The Ambassadors By Henry James Book 8: Chapter III

"The real truth is, you know, that you sacrifice one without mercy to dear old Maria. She leaves no room in your life for anybody else. Do you know," she enquired of Mrs. Pocock, "about dear old Maria? The worst is that Miss Gostrey is really a wonderful woman."

"Oh yes indeed," Strether answered for her, "Mrs. Pocock knows about Miss Gostrey. Your mother, Sarah, must have told you about her; your mother knows everything," he sturdily pursued. "And I cordially admit," he added with his conscious gaiety of courage, "that she's as wonderful a woman as you like."

"Ah it isn't I who 'like,' dear Mr. Strether, anything to do with the matter!" Sarah Pocock promptly protested; "and I'm by no means sure I have — from my mother or from any one else — a notion of whom you're talking about."

"Well, he won't let you see her, you know," Madame de Vionnet sympathetically threw in. "He never lets me — old friends as we are: I mean as I am with Maria. He reserves her for his best hours; keeps her consummately to himself; only gives us others the crumbs of the feast."

"Well, Countess, I'VE had some of the crumbs," Waymarsh observed with weight and covering her with his large look; which led her to break in before he could go on.

"Comment donc, he shares her with YOU?" she exclaimed in droll stupefaction. "Take care you don't have, before you go much further, rather more of all ces dames than you may know what to do with!"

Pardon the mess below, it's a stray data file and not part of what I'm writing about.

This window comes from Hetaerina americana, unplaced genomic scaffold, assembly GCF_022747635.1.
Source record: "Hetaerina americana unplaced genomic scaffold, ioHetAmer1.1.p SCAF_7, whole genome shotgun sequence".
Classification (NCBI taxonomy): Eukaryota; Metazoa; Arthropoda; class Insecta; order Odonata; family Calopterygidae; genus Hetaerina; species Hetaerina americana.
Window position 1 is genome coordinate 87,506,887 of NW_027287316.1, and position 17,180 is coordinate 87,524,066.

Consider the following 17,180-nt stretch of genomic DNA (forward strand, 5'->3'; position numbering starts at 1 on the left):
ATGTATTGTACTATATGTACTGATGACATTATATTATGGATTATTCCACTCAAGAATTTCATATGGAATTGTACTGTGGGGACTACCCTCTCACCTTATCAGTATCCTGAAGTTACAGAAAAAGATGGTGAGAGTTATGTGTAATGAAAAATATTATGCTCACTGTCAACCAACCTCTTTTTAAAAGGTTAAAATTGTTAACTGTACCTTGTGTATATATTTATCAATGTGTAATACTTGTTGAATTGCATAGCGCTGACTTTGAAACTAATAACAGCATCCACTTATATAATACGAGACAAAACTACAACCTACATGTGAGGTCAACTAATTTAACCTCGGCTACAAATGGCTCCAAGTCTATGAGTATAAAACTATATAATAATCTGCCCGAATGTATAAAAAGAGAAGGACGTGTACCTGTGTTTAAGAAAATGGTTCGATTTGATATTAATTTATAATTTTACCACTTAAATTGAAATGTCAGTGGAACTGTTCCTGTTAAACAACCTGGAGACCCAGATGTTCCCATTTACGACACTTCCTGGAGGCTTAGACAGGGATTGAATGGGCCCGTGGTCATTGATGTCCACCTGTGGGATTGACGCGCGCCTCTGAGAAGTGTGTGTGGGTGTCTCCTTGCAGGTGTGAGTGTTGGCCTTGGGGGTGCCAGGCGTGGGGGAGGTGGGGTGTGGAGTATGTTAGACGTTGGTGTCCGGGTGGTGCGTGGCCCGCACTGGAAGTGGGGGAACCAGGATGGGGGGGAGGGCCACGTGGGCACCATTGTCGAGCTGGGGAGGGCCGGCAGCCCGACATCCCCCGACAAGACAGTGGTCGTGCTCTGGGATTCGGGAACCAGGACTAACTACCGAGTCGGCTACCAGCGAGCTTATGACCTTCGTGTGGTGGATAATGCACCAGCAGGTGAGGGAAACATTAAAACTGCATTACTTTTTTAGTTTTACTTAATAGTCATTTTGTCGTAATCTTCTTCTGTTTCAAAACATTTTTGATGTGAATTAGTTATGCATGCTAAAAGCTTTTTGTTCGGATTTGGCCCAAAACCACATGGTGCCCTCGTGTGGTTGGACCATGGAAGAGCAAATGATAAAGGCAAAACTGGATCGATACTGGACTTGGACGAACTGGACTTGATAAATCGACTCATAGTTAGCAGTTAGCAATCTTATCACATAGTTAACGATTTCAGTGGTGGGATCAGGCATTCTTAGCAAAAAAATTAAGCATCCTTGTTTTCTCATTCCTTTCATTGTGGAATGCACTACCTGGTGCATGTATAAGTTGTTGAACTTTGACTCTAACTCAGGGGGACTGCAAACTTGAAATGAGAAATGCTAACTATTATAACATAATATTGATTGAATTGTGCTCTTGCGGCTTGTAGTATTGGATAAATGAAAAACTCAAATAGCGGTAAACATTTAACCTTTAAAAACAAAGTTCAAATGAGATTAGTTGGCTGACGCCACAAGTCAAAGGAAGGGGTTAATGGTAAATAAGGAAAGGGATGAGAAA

But he only continued in his massive way. "I can post you about the lady, Mrs. Pocock, so far as you may care to hear. I've seen her quite a number of times, and I was practically present when they made acquaintance. I've kept my eye on her right along, but I don't know as there's any real harm in her."

"'Harm'?" Madame de Vionnet quickly echoed. "Why she's the dearest and cleverest of all the clever and dear."

"Well, you run her pretty close, Countess," Waymarsh returned with spirit; "though there's no doubt she's pretty well up in things. She knows her way round Europe. Above all there's no doubt she does love Strether."

"Ah but we all do that — we all love Strether: it isn't a merit!" their fellow visitor laughed, keeping to her idea with a good conscience at which our friend was aware that he marvelled, though he trusted also for it, as he met her exquisitely expressive eyes, to some later light.